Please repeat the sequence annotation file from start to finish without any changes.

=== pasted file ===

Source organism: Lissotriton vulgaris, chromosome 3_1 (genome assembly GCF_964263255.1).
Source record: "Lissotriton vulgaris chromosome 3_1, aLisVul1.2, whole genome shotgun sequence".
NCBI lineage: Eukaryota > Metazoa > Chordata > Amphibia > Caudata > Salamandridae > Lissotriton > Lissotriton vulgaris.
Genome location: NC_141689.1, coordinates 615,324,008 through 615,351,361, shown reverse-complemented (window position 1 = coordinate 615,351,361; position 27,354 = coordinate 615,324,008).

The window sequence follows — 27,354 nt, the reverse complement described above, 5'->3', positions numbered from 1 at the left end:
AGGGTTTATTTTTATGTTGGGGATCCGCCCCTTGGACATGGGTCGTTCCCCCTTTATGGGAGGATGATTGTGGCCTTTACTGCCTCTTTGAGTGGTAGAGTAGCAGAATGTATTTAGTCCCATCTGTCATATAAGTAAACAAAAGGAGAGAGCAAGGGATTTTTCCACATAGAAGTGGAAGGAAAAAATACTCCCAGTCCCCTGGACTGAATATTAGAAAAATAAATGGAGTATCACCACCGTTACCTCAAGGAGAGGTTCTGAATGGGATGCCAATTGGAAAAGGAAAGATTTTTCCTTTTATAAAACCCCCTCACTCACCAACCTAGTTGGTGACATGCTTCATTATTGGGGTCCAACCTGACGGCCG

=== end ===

Source organism: Lissotriton vulgaris, chromosome 3_1 (genome assembly GCF_964263255.1).
Source record: "Lissotriton vulgaris chromosome 3_1, aLisVul1.2, whole genome shotgun sequence".
NCBI lineage: Eukaryota > Metazoa > Chordata > Amphibia > Caudata > Salamandridae > Lissotriton > Lissotriton vulgaris.
Genome location: NC_141689.1, coordinates 615,324,008 through 615,351,361, shown reverse-complemented (window position 1 = coordinate 615,351,361; position 27,354 = coordinate 615,324,008).

The window sequence follows — 27,354 nt, the reverse complement described above, 5'->3', positions numbered from 1 at the left end:
AGGGTTTATTTTTATGTTGGGGATCCGCCCCTTGGACATGGGTCGTTCCCCCTTTATGGGAGGATGATTGTGGCCTTTACTGCCTCTTTGAGTGGTAGAGTAGCAGAATGTATTTAGTCCCATCTGTCATATAAGTAAACAAAAGGAGAGAGCAAGGGATTTTTCCACATAGAAGTGGAAGGAAAAAATACTCCCAGTCCCCTGGACTGAATATTAGAAAAATAAATGGAGTATCACCACCGTTACCTCAAGGAGAGGTTCTGAATGGGATGCCAATTGGAAAAGGAAAGATTTTTCCTTTTATAAAACCCCCTCACTCACCAACCTAGTTGGTGACATGCTTCATTATTGGGGTCCAACCTGACGGCCG